Mel’s still cheering. Standing in uniform at the side of the performance area (braces long gone), she tells me she’s now a primary school teacher with two children. Angela also has two cute small boys who are fussed over by athletes and coaches alike. She’s now the programme director of the Ascension Eagles. Her hair is its natural brown and she’s in sensible black sweats, readying a group of cheerleaders to go and compete. She doesn’t look much different. We remember each other. The 2003 piece was a big thing for both of us. 

I want to be involved in this forever,” she told me back then. I want to take the Eagles as far as we can all go.” Back then, the Eagles were a small, talented group, managing to place in International Competitions, beating well-funded American teams. Nowadays, they have 20 coaches, 135 competitive cheerleaders, 85 people in their recreational programme and 20 school affiliations. Angela estimates they reach around 600 children a week. In Newham, one of the UK’s most deprived boroughs, she’s taken a teenage passion and turned it into a massive youth community project. 

For the regional finals, the Copper Box Arena is split into two. A screen blocks the audience from seeing the warm-up area. Teams come in, drop bags, coats and water bottles by the side, and head to a mat to practise their lifts and pyramids. The whole squad counts out a beat of odd numbers One! Three! Five! Seven! One! Three! Five! Seven!” as members push one another into the air and jump into new positions. Then it’s on to the tumble strip for flips, somersaults and no-handed cartwheels. The whole routine is put together on a central mat.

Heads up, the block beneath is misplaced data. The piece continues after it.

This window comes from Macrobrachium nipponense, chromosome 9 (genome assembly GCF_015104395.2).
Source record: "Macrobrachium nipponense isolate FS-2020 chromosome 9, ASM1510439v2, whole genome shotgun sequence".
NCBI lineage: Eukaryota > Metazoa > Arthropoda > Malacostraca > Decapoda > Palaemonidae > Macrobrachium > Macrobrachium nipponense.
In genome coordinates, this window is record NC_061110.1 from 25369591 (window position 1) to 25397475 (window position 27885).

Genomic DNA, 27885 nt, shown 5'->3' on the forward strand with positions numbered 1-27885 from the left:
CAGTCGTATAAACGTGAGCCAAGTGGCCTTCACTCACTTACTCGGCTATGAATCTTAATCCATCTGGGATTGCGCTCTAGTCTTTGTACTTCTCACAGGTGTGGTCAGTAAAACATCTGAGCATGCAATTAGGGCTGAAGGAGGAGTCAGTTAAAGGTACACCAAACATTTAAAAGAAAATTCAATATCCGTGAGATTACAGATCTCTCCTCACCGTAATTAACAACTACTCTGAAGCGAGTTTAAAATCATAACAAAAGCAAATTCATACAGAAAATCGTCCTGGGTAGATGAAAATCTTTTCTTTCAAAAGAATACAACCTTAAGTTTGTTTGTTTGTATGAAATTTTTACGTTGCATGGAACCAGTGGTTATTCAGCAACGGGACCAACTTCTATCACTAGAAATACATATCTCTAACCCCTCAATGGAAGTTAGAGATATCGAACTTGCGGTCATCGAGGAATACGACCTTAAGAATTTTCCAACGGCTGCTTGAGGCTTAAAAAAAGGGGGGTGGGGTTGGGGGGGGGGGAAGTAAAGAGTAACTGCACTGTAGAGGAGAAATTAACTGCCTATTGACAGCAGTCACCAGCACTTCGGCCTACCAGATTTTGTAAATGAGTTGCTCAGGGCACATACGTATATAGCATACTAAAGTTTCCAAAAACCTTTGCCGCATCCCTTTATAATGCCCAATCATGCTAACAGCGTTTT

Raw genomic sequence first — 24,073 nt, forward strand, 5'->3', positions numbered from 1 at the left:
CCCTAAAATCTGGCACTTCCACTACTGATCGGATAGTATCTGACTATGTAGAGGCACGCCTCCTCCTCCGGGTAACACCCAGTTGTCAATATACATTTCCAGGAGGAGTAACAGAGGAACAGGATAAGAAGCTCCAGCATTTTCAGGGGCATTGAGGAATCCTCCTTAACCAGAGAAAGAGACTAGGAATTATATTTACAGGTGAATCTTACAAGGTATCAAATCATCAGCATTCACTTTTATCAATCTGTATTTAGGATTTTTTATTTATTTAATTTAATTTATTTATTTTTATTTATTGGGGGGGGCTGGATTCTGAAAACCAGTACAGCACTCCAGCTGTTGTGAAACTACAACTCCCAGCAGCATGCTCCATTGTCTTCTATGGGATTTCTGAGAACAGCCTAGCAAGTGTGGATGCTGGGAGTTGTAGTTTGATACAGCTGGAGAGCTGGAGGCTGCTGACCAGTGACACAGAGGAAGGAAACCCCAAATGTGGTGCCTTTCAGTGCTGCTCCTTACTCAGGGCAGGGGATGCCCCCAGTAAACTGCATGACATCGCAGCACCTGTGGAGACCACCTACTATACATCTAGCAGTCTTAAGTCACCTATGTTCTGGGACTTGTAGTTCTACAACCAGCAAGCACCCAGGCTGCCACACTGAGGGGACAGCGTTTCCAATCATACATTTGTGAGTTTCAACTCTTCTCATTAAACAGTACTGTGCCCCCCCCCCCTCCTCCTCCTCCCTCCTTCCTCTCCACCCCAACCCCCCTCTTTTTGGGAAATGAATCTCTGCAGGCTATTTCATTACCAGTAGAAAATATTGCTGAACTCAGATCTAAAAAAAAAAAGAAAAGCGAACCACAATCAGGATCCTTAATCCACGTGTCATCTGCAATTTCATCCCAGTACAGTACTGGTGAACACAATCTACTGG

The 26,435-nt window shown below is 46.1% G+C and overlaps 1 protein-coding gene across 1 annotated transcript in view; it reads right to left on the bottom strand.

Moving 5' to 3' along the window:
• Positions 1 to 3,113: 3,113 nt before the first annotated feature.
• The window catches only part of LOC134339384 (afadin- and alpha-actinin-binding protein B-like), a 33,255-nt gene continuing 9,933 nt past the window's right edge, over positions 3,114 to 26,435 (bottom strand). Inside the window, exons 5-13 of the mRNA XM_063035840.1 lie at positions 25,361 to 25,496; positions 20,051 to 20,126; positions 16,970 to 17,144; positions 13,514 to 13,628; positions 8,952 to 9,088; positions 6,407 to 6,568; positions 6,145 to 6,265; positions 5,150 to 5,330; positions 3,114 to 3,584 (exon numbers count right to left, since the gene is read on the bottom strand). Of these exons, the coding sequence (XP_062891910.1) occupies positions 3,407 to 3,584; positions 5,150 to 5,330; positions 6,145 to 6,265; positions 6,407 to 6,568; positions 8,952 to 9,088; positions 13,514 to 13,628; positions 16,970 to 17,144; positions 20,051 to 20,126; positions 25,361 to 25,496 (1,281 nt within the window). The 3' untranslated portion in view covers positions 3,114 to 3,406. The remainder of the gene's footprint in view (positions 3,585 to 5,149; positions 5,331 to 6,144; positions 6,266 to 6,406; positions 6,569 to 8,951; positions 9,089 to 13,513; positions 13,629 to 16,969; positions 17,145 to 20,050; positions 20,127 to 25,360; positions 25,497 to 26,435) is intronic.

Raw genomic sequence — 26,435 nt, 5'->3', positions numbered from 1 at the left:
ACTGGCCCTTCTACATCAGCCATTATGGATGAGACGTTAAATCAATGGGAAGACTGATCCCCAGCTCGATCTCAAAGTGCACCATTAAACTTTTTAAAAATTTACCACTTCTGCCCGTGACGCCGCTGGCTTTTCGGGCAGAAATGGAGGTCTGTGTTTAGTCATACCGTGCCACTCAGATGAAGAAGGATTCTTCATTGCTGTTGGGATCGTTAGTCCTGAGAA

If you’ve seen Cheer, you’ll recognise that the sport is physically brutal. A support bandage peers out from underneath a uniform, paracetamol is requested, ointment is applied to a back. But despite the pain, the athletes on the warm-up mat smile brightly. I love you, I’m so proud of you!” shouts Angela, over competing blasts of music from both sides of the arena. Go out there and do what I know you can do!”

During the 2012 Olympics, the Copper Box hosted the handball, modern pentathlon, fencing and goalball and it’s now open to the public as part of the games’ promised legacy. The Eagles, coming from Newham (a designated Olympic Borough) performed during various events for the whole of the games, coaches and teenagers alike putting in 16-hour days. But should cheerleading now be an Olympic sport in its own right?